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Walker-256 tumor growth is inhibited by the independent or associative chronic ingestion of shark liver and fish oil: a response linked by the increment of peritoneal macrophages nitrite production in Wistar rats

Walker-256 tumor growth is inhibited by the independent or associative chronic ingestion of shark liver and fish oil: a response linked by the increment of peritoneal macrophages nitrite production in Wistar rats
Walker-256 tumor growth is inhibited by the independent or associative chronic ingestion of shark liver and fish oil: a response linked by the increment of peritoneal macrophages nitrite production in Wistar rats
Fish oil (FO) is widely known by its capacity to positively modulate immune parameters and decrease the growth of some tumors. Despite the enormous number of studies addressing the effects of FO, there are few reports showing similar results using other marine sources of lipid compounds with biologic importance. This study aimed to compare the effects of shark liver oil (SLO), which is a source of omega-3 fatty acids and alkylglycerols, with those obtained with FO administration, or the association of both, on tumor growth and the innate immune system in Walker-256 tumor–bearing rats. Beginning at 21 days of age, Wistar rats were fed regular chow and/or FO and/or SLO supplement (1 g/kg body weight per day) for 14 weeks. Walker-256 tumor cells were inoculated on the 90th day. As expected, 14 days after inoculation, rats fed with FO presented tumor weights that were 50% lower than the control tumors (P < .05). The association of both FO and SLO and ingestion of SLO alone also reached the same reduction level. Except for adhesion, all macrophage parameters assayed were 200% higher in rats fed with FO and those supplemented with both FO and SLO compared with control rats. Only reactive nitrogen species production was increased by SLO. These results suggest that SLO might also have indirect antitumor properties. Conversely, there were no additive effects when SLO was administered with FO. Therefore, SLO is another marine compound with in vivo antitumor effects, but its action mechanisms seem not to be related to major modifications on macrophage function.

wistar rats, shark liver oil, fish oil, tumor cells, macrophages, cancer
0271-5317
770-776
Belo, Sérgio R.B.
3b7d31d8-c37b-4315-b6f2-2b2945190ef6
Lagher, Fabíola
783bdb40-5619-4141-9143-04d2cc32ce0e
Bonatto, Sandro J.
b3b10b9b-922e-4c04-b007-c7863e283574
Naliwaiko, Katya
6be7df1b-6612-43c9-849f-d1e760337d9d
Calder, Philip C.
1797e54f-378e-4dcb-80a4-3e30018f07a6
Nunes, Everson A.
62a7f5db-40d7-4814-a1d0-2c1eb71a9c29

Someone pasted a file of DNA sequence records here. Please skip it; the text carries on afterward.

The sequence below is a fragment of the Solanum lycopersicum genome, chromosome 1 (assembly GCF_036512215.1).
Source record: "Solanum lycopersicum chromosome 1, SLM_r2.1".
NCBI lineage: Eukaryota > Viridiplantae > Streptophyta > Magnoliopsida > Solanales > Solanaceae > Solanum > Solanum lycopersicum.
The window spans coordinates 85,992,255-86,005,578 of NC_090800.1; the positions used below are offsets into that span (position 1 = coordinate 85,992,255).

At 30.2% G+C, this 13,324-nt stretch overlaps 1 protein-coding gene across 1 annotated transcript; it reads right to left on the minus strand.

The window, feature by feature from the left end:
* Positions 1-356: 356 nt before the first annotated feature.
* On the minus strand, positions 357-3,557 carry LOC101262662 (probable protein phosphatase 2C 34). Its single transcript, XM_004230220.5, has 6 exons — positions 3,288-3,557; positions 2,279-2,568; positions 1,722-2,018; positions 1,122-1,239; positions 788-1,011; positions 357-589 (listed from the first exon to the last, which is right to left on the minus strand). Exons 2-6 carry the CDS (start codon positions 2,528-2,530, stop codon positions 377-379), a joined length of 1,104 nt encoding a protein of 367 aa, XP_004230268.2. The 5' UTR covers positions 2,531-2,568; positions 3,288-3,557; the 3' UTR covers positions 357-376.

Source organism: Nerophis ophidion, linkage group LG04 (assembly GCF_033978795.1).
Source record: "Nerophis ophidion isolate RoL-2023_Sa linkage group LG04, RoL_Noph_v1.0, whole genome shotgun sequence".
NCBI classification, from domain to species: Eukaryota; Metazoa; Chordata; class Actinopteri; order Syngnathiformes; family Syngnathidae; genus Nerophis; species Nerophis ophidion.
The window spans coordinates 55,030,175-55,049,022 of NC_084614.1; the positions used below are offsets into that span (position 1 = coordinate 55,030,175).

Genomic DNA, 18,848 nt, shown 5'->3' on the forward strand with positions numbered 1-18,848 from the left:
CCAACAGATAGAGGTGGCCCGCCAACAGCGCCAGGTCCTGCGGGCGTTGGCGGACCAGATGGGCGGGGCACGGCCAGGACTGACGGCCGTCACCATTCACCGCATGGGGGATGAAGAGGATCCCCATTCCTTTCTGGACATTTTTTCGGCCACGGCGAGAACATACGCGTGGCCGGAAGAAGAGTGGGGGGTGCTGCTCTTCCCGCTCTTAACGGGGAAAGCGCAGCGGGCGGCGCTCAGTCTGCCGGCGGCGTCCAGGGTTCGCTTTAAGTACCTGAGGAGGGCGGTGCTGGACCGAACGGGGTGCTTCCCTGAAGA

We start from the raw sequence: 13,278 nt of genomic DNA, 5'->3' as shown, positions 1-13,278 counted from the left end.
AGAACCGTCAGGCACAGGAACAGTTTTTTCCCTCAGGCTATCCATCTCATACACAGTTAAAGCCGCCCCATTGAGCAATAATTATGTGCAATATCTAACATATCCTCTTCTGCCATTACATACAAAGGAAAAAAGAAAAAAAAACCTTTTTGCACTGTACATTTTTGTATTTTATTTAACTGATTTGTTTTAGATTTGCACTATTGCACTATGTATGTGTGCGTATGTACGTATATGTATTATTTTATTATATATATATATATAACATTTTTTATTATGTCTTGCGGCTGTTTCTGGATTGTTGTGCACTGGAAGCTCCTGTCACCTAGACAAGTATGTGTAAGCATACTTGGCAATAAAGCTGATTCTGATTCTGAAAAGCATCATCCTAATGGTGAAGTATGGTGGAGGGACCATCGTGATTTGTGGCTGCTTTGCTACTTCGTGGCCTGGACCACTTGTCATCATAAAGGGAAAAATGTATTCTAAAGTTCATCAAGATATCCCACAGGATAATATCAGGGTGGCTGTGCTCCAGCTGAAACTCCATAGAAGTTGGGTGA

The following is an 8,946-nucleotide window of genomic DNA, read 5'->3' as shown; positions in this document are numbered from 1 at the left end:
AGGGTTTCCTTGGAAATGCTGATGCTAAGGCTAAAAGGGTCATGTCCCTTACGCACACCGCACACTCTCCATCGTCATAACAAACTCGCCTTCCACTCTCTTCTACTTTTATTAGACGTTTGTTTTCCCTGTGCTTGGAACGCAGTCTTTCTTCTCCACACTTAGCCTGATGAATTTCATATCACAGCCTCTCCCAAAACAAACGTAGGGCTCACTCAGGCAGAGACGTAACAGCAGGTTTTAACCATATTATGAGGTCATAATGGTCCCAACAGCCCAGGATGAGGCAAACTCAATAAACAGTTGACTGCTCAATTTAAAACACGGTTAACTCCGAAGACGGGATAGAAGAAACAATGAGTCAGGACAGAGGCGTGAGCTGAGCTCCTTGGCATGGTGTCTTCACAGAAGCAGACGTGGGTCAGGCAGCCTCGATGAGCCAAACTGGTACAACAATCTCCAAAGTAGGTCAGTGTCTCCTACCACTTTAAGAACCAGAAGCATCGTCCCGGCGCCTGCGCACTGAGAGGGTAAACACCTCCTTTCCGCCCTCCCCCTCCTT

Fernandes, Luiz C.
380a7161-4e23-40d3-afde-7cc36ec65060
Belo, Sérgio R.B.
3b7d31d8-c37b-4315-b6f2-2b2945190ef6
Lagher, Fabíola
783bdb40-5619-4141-9143-04d2cc32ce0e
Bonatto, Sandro J.
b3b10b9b-922e-4c04-b007-c7863e283574
Naliwaiko, Katya
6be7df1b-6612-43c9-849f-d1e760337d9d
Calder, Philip C.
1797e54f-378e-4dcb-80a4-3e30018f07a6
Nunes, Everson A.
62a7f5db-40d7-4814-a1d0-2c1eb71a9c29
Fernandes, Luiz C.
380a7161-4e23-40d3-afde-7cc36ec65060

Belo, Sérgio R.B., Lagher, Fabíola, Bonatto, Sandro J., Naliwaiko, Katya, Calder, Philip C., Nunes, Everson A. and Fernandes, Luiz C. (2010) Walker-256 tumor growth is inhibited by the independent or associative chronic ingestion of shark liver and fish oil: a response linked by the increment of peritoneal macrophages nitrite production in Wistar rats. Nutrition Research, 30 (11), 770-776. (doi:10.1016/j.nutres.2010.09.015).

Record type: Article

Abstract

Fish oil (FO) is widely known by its capacity to positively modulate immune parameters and decrease the growth of some tumors. Despite the enormous number of studies addressing the effects of FO, there are few reports showing similar results using other marine sources of lipid compounds with biologic importance. This study aimed to compare the effects of shark liver oil (SLO), which is a source of omega-3 fatty acids and alkylglycerols, with those obtained with FO administration, or the association of both, on tumor growth and the innate immune system in Walker-256 tumor–bearing rats. Beginning at 21 days of age, Wistar rats were fed regular chow and/or FO and/or SLO supplement (1 g/kg body weight per day) for 14 weeks. Walker-256 tumor cells were inoculated on the 90th day. As expected, 14 days after inoculation, rats fed with FO presented tumor weights that were 50% lower than the control tumors (P < .05). The association of both FO and SLO and ingestion of SLO alone also reached the same reduction level. Except for adhesion, all macrophage parameters assayed were 200% higher in rats fed with FO and those supplemented with both FO and SLO compared with control rats. Only reactive nitrogen species production was increased by SLO. These results suggest that SLO might also have indirect antitumor properties. Conversely, there were no additive effects when SLO was administered with FO. Therefore, SLO is another marine compound with in vivo antitumor effects, but its action mechanisms seem not to be related to major modifications on macrophage function.

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More information

Published date: November 2010
Keywords: wistar rats, shark liver oil, fish oil, tumor cells, macrophages, cancer

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Local EPrints ID: 192101
URI: https://eprints.soton.ac.uk/id/eprint/192101
ISSN: 0271-5317
PURE UUID: 894bd68a-247f-40fd-a1e6-11a5b764a2a9

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Date deposited: 29 Jun 2011 14:18
Last modified: 18 Jul 2017 11:32

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Contributors

Author: Sérgio R.B. Belo
Author: Fabíola Lagher
Author: Sandro J. Bonatto
Author: Katya Naliwaiko
Author: Everson A. Nunes
Author: Luiz C. Fernandes

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